Ian Swain II

  • My First Great Migration in Africa

    The Great Migration in Africa will give you goosebumps. Millions of animals moving clockwise, following the rain and the promise of food and water. The Great Migration is an ancient practice and to see it is to see the circle of life unfold right before your very eyes. In Kenya, that is precisely what I saw.

    The Great Migration Begins

    The Great Migration in Kenya | Photo Credit: Ian Swain II

    The Great Migration in Kenya | Photo Credit: Ian Swain II

    I raised my camera when I saw them all begin to move toward the river. We had stood for hours in the back of open roofed truck observing the great herd, watching them wade through the oceans of Kenyan tallgrass. It was in those hours of anticipation of the Great Migration—and instinctual practice of these animals that was as old as time itself–that I developed a bond with the herd. And then the migration began. It happened all around us.

    Into the River

    The Great Migration in Kenya | Photo Credit: Ian Swain II

    The Great Migration in Kenya | Photo Credit: Ian Swain II

    The herd streamed past the vehicle and I felt wonder as I watched the primal practice play out before my very eyes. The wildebeest and zebra leapt into the river and water lapped across the banks in torrents. I trained my camera and snapped as many photos as I could. But my eye was drawn to something moving along the water’s edge on the other side of the river. Crocodiles were gathering, massive but quiet. Excitement faded to concern but they stayed still. This too was part of the Great Migration experience.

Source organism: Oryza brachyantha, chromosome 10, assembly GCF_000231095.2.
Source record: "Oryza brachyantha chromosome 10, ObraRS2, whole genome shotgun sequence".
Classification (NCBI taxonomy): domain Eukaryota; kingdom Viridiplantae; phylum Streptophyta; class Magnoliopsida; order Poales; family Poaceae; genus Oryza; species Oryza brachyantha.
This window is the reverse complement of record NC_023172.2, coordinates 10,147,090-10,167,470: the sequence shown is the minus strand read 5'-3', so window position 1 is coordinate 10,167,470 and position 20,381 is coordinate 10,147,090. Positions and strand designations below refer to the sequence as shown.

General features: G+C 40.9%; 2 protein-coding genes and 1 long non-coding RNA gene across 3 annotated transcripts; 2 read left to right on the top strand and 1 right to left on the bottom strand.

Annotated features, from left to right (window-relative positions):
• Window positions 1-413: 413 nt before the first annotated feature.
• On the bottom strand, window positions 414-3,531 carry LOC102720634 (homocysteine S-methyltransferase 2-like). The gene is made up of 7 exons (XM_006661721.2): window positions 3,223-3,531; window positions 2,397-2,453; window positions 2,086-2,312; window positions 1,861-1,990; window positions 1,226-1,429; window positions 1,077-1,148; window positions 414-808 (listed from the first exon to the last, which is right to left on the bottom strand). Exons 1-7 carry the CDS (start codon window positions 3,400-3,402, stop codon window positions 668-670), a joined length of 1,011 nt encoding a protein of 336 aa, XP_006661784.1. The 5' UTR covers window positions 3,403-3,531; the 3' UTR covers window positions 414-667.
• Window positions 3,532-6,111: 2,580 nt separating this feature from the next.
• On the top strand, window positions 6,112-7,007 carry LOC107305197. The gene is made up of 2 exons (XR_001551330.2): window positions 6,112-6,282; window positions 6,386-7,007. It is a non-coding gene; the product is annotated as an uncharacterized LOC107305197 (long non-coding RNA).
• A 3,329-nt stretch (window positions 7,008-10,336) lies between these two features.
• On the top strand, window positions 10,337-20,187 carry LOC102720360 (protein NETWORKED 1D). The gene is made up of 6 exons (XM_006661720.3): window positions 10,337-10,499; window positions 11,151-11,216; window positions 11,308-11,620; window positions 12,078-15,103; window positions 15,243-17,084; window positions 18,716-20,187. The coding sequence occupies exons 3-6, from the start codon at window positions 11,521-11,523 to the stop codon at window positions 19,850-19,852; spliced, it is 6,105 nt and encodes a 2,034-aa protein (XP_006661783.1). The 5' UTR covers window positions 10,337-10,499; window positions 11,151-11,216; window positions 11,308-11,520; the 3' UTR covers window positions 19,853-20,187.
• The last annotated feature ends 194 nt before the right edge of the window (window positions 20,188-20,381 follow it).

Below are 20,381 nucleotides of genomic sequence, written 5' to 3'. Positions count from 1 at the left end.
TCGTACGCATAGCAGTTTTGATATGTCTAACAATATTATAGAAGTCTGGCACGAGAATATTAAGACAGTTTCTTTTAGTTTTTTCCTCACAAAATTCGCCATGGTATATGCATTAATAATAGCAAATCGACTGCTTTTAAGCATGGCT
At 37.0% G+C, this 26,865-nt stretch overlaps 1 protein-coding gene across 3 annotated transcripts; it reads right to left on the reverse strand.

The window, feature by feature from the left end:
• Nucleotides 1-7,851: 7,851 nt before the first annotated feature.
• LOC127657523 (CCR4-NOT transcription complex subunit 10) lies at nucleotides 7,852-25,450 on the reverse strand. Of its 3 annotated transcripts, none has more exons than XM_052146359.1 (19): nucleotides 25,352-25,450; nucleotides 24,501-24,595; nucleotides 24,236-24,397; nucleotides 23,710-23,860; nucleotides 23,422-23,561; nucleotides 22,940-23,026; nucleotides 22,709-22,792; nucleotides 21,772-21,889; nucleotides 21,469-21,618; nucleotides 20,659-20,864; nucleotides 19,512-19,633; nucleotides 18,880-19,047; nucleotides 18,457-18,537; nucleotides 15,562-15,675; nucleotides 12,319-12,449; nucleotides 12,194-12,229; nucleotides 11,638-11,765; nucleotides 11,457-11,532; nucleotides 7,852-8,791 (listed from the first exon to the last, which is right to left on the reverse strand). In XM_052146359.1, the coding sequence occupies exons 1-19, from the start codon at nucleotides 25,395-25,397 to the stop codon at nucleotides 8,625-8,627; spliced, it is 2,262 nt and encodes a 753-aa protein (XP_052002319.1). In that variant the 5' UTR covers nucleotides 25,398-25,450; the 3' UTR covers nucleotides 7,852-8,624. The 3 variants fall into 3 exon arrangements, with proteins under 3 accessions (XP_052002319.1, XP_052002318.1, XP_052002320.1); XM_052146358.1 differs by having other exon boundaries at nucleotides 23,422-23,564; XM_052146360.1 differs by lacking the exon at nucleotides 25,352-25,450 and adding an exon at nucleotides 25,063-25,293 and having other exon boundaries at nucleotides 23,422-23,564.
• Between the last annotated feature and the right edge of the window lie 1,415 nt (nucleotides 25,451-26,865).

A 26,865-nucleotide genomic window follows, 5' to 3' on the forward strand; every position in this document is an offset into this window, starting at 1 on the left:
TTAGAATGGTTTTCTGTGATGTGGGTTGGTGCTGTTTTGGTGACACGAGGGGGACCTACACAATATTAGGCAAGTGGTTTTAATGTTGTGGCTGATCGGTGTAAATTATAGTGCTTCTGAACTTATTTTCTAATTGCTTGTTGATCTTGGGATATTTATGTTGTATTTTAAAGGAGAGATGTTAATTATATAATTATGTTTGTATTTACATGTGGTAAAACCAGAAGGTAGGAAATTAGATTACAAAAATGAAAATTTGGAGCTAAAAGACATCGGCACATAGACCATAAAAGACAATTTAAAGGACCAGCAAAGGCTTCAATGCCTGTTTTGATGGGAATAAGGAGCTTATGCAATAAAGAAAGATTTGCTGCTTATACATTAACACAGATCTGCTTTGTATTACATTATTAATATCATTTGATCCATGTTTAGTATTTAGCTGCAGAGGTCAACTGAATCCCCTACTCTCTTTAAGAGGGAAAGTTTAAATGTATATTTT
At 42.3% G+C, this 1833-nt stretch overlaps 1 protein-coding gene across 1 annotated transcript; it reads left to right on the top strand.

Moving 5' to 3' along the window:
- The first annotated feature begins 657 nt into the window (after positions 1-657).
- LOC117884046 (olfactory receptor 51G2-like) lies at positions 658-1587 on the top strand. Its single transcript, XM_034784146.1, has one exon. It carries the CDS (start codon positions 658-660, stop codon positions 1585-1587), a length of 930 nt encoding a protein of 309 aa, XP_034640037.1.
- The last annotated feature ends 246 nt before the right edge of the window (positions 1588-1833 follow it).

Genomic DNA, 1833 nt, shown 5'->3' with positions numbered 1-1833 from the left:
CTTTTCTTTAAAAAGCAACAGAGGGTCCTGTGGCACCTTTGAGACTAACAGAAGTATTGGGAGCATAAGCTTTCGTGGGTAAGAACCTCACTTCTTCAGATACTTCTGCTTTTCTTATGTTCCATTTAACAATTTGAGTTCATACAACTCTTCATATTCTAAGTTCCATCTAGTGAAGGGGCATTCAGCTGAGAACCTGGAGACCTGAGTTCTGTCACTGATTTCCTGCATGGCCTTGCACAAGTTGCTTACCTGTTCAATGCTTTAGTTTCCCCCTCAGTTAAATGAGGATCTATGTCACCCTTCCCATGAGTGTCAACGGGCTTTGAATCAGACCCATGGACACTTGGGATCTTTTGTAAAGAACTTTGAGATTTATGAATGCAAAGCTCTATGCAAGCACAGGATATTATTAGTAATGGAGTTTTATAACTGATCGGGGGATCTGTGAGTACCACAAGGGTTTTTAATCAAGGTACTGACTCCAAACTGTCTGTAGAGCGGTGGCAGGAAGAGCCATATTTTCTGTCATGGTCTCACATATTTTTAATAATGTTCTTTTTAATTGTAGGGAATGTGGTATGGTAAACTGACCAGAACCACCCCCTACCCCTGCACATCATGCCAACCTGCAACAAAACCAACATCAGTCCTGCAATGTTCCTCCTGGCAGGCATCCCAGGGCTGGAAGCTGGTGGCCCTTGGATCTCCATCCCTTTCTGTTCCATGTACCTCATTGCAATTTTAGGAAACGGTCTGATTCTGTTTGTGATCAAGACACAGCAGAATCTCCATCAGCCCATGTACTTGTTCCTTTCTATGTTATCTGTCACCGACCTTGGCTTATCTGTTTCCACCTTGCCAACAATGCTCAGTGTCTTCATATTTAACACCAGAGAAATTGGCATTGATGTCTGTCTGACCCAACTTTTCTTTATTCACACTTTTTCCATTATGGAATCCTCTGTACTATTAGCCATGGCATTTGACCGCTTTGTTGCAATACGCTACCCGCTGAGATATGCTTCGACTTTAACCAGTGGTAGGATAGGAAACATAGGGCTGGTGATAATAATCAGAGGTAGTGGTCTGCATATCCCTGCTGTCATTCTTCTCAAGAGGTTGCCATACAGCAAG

The Circle of Life

    The Great Migration in Kenya | Photo Credit: Ian Swain II

    The Great Migration in Kenya | Photo Credit: Ian Swain II

    It was not until the tail end of the herd entered the river that the crocodiles slid into the murky water. The zebra and wildebeest at the rear—the weakest of the herd—struggled across the river. There was an eruption of muddy water and crocodile clamped its jaw shut on one of the herd and disappeared back below the water line with the animal struggling in its teeth. This was that great circle of life playing before me, one that was raw and without reservation. One that was undeniably brutal and beautiful at the same time. An experience entirely unique to Africa.

    The Great Migration is life at its most visceral and raw. This struggle for survival breeds violence and beauty that you can not only see but can feel. My first Great Migration was a humbling and life-affirming experience that allowed me to see something I will never forget. I look forward to my second migation soon.

    January 15, 2020 • Africa, Articles, Destinations, Ian Swain II, Travels • Views: 2784

  • African Proposal: My Trip to Eastern Africa

    In Africa you can disconnect from the world at large and enjoy what is right in front of you. It is this quality of simply “being” that drew me to the continent. It is also why, on my most recent trip to the continent, that I decided to propose to my partner. Here is how my African proposal went.

    A Sobering Start to the African Proposal

    Volcanoes National Park, Rwanda | Photo Credit: Ian Swain II

    Volcanoes National Park, Rwanda | Photo Credit: Ian Swain II